Carbon based materials

Carbon-based materials have captured broad interest in the materials science community for decades. Carbon is an extremely light and versatile material that, depending on the local bonding of the constituting carbon atoms, has hugely varying properties. Well-known classic examples of carbon allotropes are diamond, amorphous carbon and graphite. More recently discovered allotropes are buckminsterfullerenes or buckyballs, carbon nanotubes and of course graphene.

At EMAT, we have a long-standing expertise on carbon based materials. A first major research topic is the study of defects and impurities in both natural and synthetic diamond as well as diamond based (nano)materials. Nanodiamond produced by detonation synthesis is a prime example of a carbon-based nanomaterial (see top Figure on the right, a detonation nanodiamond showing the presence of a {111}-type twin boundary indicated by white arrows), which can be used in a plethora of applications like polishing, luminescent probes for bioimaging and polymer- and metal-matrix composites with improved mechanical and thermal properties.

A much used analysis technique in carbon nanomaterial research is electron energy-loss spectroscopy (EELS). As EELS probes the local density of occupied states, it provides information on the local bonding of the investigated material. This means that the fine structure of e.g. the carbon K-edge can be used as a fingerprint for local carbon bonding (see middle panel to the right for the examples of sp3 hybridized carbon in diamond, and sp2 hybridized carbon in an arc-discharge multiwall nanotube).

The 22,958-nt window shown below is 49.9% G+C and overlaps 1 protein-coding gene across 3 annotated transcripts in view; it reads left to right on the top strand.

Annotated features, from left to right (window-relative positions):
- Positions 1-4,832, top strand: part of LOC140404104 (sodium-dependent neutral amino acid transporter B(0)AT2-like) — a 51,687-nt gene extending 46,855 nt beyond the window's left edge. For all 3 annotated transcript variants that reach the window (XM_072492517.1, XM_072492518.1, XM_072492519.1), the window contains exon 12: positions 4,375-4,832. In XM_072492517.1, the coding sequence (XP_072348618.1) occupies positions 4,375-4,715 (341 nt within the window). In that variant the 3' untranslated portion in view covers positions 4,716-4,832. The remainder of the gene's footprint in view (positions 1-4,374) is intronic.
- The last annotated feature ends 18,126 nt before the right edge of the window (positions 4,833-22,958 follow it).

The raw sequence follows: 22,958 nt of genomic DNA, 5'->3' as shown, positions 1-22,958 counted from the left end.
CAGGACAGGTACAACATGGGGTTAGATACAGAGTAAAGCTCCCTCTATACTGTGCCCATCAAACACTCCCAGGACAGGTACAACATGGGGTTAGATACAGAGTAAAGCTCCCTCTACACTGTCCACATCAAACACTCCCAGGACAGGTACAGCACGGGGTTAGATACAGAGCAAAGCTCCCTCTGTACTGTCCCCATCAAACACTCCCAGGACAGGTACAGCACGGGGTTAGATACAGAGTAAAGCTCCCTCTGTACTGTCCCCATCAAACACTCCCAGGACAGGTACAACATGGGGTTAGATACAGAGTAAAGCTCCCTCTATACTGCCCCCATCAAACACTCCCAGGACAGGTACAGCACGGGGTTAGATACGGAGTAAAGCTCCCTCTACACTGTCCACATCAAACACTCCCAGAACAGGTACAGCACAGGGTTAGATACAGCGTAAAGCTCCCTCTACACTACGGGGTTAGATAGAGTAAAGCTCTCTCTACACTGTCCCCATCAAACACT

An upcoming field of research is that of hybrid or functionalized carbon nanostructures. A recent example of this type of material is displayed in the bottom panel in the figure to the right. Here, poly- polyoxometalate Ru and W containing clusters are grafted onto a few-layer graphene support, acting as a catalyst for water oxidation reactions. The dynamics of these small clusters has been studied using aberration-corrected HRTEM at low acceleration voltage (80 kV).

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